Energy & Environment

Rice Launches Climate Change Initiative With $10 Million Donation From Shell

The Carbon Hub will focus on developing technologies for creating clean, hydrogen fuel as well as materials that are made of carbon.

Rice University’s Carbon Hub aims to develop and improve technologies for creating materials made of carbon.

Rice University has launched a research initiative to help combat climate change, with an inaugural $10 million donation from Shell. 

Called Carbon Hub, the aim is to reduce carbon emissions by using oil and natural gas to create clean energy and materials. 

“When you think about the energy system as a whole, then you really need to be thinking about what are some of the factors that actually contribute to the overall CO2 emissions and what are some of the means by which you could actually reduce that CO2 intensity,” said Ajay Mehta, general manager for New Energies Research & Technology at Shell. “One way to do that is to kind of come up with cleaner-burning fuels.” 

Rather than burning hydrocarbons for fuel, a process that emits carbon dioxide, the researchers want to develop and improve technologies to split hydrocarbons into solid carbon and cleaner-burning hydrogen fuel. The aim is to use the leftover carbon to make materials for everyday things like buildings and clothes.

“The idea of splitting hydrocarbons into hydrogen and solid carbon isn’t new, but for every ton of hydrogen, you get three tons of solid carbon,” Carbon Hub director Matteo Pasquali said in a press release. “Finding a productive use for carbon at a very large scale is the key, and the novelty of the Carbon Hub is that we’re going to do something very useful with the carbon.”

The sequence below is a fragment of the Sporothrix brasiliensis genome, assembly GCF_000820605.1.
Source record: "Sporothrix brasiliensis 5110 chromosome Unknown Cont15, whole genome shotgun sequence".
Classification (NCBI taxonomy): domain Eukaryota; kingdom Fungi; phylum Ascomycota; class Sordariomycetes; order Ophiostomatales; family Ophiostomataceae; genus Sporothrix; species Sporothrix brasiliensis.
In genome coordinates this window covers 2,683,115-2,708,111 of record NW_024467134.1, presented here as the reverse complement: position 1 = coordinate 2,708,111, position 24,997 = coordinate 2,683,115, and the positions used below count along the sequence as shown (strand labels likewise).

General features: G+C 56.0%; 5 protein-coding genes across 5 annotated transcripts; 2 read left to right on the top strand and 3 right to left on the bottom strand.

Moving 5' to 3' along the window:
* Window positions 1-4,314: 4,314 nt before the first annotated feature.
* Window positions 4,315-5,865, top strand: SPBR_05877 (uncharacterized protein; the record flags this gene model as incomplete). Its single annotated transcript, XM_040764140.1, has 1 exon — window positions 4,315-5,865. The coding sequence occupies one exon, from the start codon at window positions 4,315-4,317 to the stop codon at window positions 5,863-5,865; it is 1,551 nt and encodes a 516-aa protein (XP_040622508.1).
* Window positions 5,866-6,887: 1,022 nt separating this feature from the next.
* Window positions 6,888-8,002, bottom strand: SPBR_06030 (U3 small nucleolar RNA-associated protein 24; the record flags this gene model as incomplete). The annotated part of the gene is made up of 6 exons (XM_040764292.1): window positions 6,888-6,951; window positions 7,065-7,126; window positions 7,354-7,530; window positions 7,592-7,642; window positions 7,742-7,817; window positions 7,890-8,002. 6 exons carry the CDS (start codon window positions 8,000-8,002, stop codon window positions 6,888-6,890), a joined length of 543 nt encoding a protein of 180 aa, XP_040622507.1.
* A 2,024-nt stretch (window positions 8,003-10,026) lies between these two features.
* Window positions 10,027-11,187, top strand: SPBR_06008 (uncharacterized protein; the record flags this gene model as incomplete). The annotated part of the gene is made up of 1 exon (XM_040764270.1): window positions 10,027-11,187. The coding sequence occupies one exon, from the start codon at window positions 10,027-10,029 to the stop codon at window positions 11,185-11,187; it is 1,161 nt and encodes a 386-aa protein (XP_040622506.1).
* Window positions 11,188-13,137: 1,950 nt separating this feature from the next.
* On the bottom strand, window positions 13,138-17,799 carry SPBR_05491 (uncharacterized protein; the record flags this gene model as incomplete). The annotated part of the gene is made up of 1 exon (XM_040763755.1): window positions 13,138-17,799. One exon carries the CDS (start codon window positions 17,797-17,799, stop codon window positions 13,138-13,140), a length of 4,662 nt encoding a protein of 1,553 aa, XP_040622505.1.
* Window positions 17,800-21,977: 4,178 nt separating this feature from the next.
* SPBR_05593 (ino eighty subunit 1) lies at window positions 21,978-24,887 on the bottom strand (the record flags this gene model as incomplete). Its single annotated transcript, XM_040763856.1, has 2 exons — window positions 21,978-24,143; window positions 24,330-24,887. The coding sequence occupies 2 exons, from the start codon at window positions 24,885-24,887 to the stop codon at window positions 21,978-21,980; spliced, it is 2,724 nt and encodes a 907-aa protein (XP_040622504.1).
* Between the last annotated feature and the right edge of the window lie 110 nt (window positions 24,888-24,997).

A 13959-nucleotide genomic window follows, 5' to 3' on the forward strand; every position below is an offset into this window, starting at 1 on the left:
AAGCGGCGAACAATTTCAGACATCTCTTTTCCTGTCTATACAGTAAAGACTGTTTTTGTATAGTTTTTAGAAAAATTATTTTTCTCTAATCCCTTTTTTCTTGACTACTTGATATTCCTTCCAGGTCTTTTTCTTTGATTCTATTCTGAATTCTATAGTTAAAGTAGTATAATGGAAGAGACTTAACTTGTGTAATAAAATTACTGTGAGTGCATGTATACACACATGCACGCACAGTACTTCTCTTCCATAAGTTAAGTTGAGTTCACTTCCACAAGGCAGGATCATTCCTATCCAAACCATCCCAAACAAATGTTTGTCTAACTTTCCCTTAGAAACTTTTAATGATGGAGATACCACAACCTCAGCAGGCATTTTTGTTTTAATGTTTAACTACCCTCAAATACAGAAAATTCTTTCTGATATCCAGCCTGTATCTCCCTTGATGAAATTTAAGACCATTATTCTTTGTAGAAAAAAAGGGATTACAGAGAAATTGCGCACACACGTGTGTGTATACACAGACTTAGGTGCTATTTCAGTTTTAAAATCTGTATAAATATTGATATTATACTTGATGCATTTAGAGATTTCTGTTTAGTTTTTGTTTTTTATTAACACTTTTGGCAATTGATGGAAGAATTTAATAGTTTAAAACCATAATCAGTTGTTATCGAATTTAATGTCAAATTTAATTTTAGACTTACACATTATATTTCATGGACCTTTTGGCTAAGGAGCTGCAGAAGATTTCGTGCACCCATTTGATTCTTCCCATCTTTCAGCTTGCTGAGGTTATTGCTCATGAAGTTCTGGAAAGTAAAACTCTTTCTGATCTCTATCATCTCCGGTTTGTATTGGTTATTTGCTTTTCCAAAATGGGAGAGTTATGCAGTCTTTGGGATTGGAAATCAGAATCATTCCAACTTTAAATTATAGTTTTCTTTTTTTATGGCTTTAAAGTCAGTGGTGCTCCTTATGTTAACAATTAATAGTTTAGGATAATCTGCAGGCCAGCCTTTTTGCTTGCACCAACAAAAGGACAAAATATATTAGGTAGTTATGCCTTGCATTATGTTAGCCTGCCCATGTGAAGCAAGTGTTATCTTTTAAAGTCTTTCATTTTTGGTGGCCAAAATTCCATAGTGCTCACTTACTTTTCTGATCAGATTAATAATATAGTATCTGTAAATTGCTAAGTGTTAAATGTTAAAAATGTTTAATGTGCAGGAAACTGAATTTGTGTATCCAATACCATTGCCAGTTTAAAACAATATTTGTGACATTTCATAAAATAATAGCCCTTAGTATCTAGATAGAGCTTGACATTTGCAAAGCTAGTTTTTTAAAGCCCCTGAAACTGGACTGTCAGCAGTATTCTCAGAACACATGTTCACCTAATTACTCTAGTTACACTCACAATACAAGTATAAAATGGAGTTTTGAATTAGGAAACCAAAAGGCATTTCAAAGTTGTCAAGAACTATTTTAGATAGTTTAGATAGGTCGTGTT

Specifically, the team aims to create carbon materials that are lighter than metals, but that offer comparable strength, and that can be used to create everything from beams to panels and wiring for cars and buildings. 

Matteo Pasquali, director of Rice University’s Carbon Hub, with a spool of fiber made of pure carbon nanotubes.

We emit a lot of carbon dioxide when making materials that contain no carbon, or very little of it, so there’s this question of why do we use carbon and emit carbon dioxide to make materials, couldn’t we make the materials directly out of the carbon?” said Carbon Hub director Matteo Pasquali. “And the realization is if we can do this efficiently with technology that exists today at the small scale… we can displace a lot of the emissions of the industrial sector.”

Carbon Hub includes more than 70 researchers from universities, laboratories and research institutes across the U.S. In addition to Shell, the hub aims to partner with other energy companies.  

More information on the Carbon Hub is available, here

Matt Harab contributed to this story.

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